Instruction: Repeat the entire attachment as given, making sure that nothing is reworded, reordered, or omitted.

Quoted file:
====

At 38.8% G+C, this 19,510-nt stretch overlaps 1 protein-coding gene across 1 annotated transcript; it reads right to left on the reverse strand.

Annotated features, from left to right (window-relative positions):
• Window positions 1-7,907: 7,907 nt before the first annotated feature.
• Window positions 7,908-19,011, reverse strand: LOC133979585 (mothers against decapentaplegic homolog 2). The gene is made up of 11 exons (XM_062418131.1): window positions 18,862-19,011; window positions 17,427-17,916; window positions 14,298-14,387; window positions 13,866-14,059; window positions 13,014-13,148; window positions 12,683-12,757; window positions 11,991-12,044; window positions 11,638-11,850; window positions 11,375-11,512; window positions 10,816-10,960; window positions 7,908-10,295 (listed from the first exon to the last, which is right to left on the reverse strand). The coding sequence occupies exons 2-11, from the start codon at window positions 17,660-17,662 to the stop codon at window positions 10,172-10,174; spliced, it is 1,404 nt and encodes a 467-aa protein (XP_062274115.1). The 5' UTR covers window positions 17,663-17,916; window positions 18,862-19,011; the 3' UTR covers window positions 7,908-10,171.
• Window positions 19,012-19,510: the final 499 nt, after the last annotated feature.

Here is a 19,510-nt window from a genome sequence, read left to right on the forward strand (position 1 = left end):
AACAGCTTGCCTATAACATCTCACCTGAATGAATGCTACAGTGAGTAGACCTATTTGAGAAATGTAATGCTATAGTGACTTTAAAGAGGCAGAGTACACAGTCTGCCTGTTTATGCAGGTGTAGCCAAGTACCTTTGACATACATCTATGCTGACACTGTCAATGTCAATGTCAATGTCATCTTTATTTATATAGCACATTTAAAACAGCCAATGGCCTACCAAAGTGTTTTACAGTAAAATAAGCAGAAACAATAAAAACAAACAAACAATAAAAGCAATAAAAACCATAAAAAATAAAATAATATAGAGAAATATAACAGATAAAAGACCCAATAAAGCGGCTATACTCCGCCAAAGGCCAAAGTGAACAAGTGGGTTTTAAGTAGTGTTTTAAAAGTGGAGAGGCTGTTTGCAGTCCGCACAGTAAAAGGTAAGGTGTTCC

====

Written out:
At 38.8% G+C, this 19,510-nt stretch overlaps 1 protein-coding gene across 1 annotated transcript; it reads right to left on the reverse strand.

Annotated features, from left to right (window-relative positions):
• Window positions 1-7,907: 7,907 nt before the first annotated feature.
• Window positions 7,908-19,011, reverse strand: LOC133979585 (mothers against decapentaplegic homolog 2). The gene is made up of 11 exons (XM_062418131.1): window positions 18,862-19,011; window positions 17,427-17,916; window positions 14,298-14,387; window positions 13,866-14,059; window positions 13,014-13,148; window positions 12,683-12,757; window positions 11,991-12,044; window positions 11,638-11,850; window positions 11,375-11,512; window positions 10,816-10,960; window positions 7,908-10,295 (listed from the first exon to the last, which is right to left on the reverse strand). The coding sequence occupies exons 2-11, from the start codon at window positions 17,660-17,662 to the stop codon at window positions 10,172-10,174; spliced, it is 1,404 nt and encodes a 467-aa protein (XP_062274115.1). The 5' UTR covers window positions 17,663-17,916; window positions 18,862-19,011; the 3' UTR covers window positions 7,908-10,171.
• Window positions 19,012-19,510: the final 499 nt, after the last annotated feature.

Here is a 19,510-nt window from a genome sequence, read left to right on the forward strand (position 1 = left end):
AACAGCTTGCCTATAACATCTCACCTGAATGAATGCTACAGTGAGTAGACCTATTTGAGAAATGTAATGCTATAGTGACTTTAAAGAGGCAGAGTACACAGTCTGCCTGTTTATGCAGGTGTAGCCAAGTACCTTTGACATACATCTATGCTGACACTGTCAATGTCAATGTCAATGTCATCTTTATTTATATAGCACATTTAAAACAGCCAATGGCCTACCAAAGTGTTTTACAGTAAAATAAGCAGAAACAATAAAAACAAACAAACAATAAAAGCAATAAAAACCATAAAAAATAAAATAATATAGAGAAATATAACAGATAAAAGACCCAATAAAGCGGCTATACTCCGCCAAAGGCCAAAGTGAACAAGTGGGTTTTAAGTAGTGTTTTAAAAGTGGAGAGGCTGTTTGCAGTCCGCACAGTAAAAGGTAAGGTGTTCC